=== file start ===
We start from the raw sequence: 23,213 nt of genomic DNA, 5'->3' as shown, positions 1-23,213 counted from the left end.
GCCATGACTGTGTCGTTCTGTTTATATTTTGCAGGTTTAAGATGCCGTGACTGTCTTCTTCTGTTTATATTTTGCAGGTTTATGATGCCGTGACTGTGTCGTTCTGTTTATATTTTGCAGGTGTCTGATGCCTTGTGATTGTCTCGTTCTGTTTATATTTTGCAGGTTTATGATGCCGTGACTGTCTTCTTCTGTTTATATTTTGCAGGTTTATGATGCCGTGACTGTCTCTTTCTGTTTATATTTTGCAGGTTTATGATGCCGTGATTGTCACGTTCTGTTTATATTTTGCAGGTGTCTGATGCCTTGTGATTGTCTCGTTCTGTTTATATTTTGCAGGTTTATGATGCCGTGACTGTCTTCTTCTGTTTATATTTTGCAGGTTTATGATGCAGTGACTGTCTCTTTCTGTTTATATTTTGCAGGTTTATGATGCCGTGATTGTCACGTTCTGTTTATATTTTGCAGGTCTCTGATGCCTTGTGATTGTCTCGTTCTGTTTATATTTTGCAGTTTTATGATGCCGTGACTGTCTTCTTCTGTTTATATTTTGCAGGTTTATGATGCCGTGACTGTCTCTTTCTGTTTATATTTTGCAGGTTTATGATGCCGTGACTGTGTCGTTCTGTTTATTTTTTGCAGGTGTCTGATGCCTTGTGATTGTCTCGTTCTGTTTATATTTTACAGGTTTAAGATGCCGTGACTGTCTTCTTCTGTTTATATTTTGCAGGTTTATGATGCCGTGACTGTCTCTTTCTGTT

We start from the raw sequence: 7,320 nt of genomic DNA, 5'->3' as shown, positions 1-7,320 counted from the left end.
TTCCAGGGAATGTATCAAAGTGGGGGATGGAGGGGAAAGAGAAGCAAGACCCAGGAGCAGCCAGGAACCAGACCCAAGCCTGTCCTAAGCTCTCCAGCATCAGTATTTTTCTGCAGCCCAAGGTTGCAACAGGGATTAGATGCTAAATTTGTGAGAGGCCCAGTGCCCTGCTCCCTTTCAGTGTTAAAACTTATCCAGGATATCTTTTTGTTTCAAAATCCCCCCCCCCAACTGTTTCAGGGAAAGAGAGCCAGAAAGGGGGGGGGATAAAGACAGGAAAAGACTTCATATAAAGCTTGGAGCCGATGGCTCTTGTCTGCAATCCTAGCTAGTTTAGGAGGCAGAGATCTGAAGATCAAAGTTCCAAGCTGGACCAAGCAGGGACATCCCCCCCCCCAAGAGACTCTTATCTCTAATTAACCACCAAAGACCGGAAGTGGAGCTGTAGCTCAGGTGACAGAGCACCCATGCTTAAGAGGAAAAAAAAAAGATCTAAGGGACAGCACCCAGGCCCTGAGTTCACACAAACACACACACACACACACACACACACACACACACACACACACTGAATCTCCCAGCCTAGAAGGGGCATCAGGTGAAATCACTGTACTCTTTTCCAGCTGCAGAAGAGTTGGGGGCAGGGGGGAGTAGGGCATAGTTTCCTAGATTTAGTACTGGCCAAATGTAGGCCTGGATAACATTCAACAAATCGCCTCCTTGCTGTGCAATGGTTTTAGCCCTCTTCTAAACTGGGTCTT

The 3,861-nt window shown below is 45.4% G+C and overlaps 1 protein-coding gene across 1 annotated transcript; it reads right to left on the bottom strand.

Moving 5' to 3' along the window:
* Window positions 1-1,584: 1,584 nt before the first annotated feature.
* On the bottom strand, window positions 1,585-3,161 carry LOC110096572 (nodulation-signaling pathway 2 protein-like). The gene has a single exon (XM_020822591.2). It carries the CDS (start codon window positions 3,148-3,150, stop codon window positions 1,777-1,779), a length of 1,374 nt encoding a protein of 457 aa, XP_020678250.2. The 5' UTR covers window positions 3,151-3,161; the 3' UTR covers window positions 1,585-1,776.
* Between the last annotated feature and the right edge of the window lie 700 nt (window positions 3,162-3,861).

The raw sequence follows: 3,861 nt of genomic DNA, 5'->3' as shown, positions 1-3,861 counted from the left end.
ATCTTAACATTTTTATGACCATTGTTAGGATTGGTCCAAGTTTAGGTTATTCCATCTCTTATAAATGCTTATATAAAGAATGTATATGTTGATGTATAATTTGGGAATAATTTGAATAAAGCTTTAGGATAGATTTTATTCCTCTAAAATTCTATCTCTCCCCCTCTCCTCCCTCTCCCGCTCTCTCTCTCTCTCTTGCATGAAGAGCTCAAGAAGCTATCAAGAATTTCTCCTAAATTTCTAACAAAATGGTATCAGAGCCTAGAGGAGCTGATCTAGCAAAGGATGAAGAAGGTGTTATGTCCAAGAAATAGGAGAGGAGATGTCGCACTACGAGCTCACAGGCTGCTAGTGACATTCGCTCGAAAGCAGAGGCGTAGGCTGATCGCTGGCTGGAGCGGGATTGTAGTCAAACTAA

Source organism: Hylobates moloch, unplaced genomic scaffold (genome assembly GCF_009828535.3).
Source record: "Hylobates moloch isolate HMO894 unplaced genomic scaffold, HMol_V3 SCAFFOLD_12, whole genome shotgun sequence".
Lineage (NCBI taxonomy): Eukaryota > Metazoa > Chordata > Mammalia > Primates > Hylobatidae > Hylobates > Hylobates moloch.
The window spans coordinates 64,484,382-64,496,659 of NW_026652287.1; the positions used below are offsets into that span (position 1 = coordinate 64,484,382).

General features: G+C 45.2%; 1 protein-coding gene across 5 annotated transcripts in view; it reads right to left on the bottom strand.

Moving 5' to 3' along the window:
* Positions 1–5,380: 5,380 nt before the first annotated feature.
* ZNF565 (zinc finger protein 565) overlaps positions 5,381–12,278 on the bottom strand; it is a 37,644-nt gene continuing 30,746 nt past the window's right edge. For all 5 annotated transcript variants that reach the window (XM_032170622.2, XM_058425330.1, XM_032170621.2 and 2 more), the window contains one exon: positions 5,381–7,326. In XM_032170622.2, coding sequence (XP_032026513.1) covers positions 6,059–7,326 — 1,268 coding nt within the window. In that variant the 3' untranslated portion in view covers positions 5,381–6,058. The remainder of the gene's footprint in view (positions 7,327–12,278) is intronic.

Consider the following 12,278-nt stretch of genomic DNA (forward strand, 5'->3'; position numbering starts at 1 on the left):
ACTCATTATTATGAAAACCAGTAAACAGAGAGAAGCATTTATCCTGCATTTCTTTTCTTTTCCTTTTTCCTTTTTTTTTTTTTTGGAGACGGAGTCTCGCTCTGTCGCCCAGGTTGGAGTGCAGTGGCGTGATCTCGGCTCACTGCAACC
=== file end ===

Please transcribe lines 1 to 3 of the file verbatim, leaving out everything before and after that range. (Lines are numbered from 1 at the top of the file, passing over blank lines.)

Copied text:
We start from the raw sequence: 23,213 nt of genomic DNA, 5'->3' as shown, positions 1-23,213 counted from the left end.
GCCATGACTGTGTCGTTCTGTTTATATTTTGCAGGTTTAAGATGCCGTGACTGTCTTCTTCTGTTTATATTTTGCAGGTTTATGATGCCGTGACTGTGTCGTTCTGTTTATATTTTGCAGGTGTCTGATGCCTTGTGATTGTCTCGTTCTGTTTATATTTTGCAGGTTTATGATGCCGTGACTGTCTTCTTCTGTTTATATTTTGCAGGTTTATGATGCCGTGACTGTCTCTTTCTGTTTATATTTTGCAGGTTTATGATGCCGTGATTGTCACGTTCTGTTTATATTTTGCAGGTGTCTGATGCCTTGTGATTGTCTCGTTCTGTTTATATTTTGCAGGTTTATGATGCCGTGACTGTCTTCTTCTGTTTATATTTTGCAGGTTTATGATGCAGTGACTGTCTCTTTCTGTTTATATTTTGCAGGTTTATGATGCCGTGATTGTCACGTTCTGTTTATATTTTGCAGGTCTCTGATGCCTTGTGATTGTCTCGTTCTGTTTATATTTTGCAGTTTTATGATGCCGTGACTGTCTTCTTCTGTTTATATTTTGCAGGTTTATGATGCCGTGACTGTCTCTTTCTGTTTATATTTTGCAGGTTTATGATGCCGTGACTGTGTCGTTCTGTTTATTTTTTGCAGGTGTCTGATGCCTTGTGATTGTCTCGTTCTGTTTATATTTTACAGGTTTAAGATGCCGTGACTGTCTTCTTCTGTTTATATTTTGCAGGTTTATGATGCCGTGACTGTCTCTTTCTGTT

We start from the raw sequence: 7,320 nt of genomic DNA, 5'->3' as shown, positions 1-7,320 counted from the left end.